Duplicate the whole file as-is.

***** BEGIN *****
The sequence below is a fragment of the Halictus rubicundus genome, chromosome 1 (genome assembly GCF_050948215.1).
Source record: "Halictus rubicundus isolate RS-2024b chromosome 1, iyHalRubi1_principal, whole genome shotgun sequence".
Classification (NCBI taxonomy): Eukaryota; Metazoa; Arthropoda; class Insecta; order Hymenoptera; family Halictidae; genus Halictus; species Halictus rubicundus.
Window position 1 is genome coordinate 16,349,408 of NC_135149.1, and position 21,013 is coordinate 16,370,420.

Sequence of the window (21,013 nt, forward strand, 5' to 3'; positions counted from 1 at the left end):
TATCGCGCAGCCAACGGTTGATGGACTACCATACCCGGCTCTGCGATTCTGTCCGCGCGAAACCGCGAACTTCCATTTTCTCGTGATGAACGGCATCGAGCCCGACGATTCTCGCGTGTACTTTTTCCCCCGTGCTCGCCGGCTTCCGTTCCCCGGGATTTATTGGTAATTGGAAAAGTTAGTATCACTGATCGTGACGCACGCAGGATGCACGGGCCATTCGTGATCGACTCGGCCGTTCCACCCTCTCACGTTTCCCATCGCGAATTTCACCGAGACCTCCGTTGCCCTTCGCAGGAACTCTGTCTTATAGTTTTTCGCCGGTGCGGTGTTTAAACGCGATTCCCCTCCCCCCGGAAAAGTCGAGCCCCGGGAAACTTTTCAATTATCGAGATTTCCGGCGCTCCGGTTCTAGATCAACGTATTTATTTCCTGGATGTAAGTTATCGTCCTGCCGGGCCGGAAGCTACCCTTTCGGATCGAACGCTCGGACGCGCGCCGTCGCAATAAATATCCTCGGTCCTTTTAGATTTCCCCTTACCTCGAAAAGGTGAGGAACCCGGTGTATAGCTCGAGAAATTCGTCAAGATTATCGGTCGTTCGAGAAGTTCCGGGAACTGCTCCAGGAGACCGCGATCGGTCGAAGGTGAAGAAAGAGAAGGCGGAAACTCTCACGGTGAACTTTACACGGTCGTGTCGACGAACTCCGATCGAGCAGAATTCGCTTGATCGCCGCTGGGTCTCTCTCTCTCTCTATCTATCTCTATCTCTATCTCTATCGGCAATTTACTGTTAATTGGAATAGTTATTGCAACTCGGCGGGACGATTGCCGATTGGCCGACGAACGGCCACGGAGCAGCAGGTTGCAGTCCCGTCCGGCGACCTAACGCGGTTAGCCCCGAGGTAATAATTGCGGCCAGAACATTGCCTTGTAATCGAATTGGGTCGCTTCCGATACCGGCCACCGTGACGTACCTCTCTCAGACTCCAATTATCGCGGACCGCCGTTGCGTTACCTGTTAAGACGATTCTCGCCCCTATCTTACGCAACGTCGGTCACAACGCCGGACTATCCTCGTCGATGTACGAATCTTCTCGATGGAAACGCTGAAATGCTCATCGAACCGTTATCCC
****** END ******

The sequence below is a fragment of the Halictus rubicundus genome, chromosome 1 (genome assembly GCF_050948215.1).
Source record: "Halictus rubicundus isolate RS-2024b chromosome 1, iyHalRubi1_principal, whole genome shotgun sequence".
Classification (NCBI taxonomy): Eukaryota; Metazoa; Arthropoda; class Insecta; order Hymenoptera; family Halictidae; genus Halictus; species Halictus rubicundus.
Window position 1 is genome coordinate 16,349,408 of NC_135149.1, and position 21,013 is coordinate 16,370,420.

Sequence of the window (21,013 nt, forward strand, 5' to 3'; positions counted from 1 at the left end):
TATCGCGCAGCCAACGGTTGATGGACTACCATACCCGGCTCTGCGATTCTGTCCGCGCGAAACCGCGAACTTCCATTTTCTCGTGATGAACGGCATCGAGCCCGACGATTCTCGCGTGTACTTTTTCCCCCGTGCTCGCCGGCTTCCGTTCCCCGGGATTTATTGGTAATTGGAAAAGTTAGTATCACTGATCGTGACGCACGCAGGATGCACGGGCCATTCGTGATCGACTCGGCCGTTCCACCCTCTCACGTTTCCCATCGCGAATTTCACCGAGACCTCCGTTGCCCTTCGCAGGAACTCTGTCTTATAGTTTTTCGCCGGTGCGGTGTTTAAACGCGATTCCCCTCCCCCCGGAAAAGTCGAGCCCCGGGAAACTTTTCAATTATCGAGATTTCCGGCGCTCCGGTTCTAGATCAACGTATTTATTTCCTGGATGTAAGTTATCGTCCTGCCGGGCCGGAAGCTACCCTTTCGGATCGAACGCTCGGACGCGCGCCGTCGCAATAAATATCCTCGGTCCTTTTAGATTTCCCCTTACCTCGAAAAGGTGAGGAACCCGGTGTATAGCTCGAGAAATTCGTCAAGATTATCGGTCGTTCGAGAAGTTCCGGGAACTGCTCCAGGAGACCGCGATCGGTCGAAGGTGAAGAAAGAGAAGGCGGAAACTCTCACGGTGAACTTTACACGGTCGTGTCGACGAACTCCGATCGAGCAGAATTCGCTTGATCGCCGCTGGGTCTCTCTCTCTCTCTATCTATCTCTATCTCTATCTCTATCGGCAATTTACTGTTAATTGGAATAGTTATTGCAACTCGGCGGGACGATTGCCGATTGGCCGACGAACGGCCACGGAGCAGCAGGTTGCAGTCCCGTCCGGCGACCTAACGCGGTTAGCCCCGAGGTAATAATTGCGGCCAGAACATTGCCTTGTAATCGAATTGGGTCGCTTCCGATACCGGCCACCGTGACGTACCTCTCTCAGACTCCAATTATCGCGGACCGCCGTTGCGTTACCTGTTAAGACGATTCTCGCCCCTATCTTACGCAACGTCGGTCACAACGCCGGACTATCCTCGTCGATGTACGAATCTTCTCGATGGAAACGCTGAAATGCTCATCGAACCGTTATCCC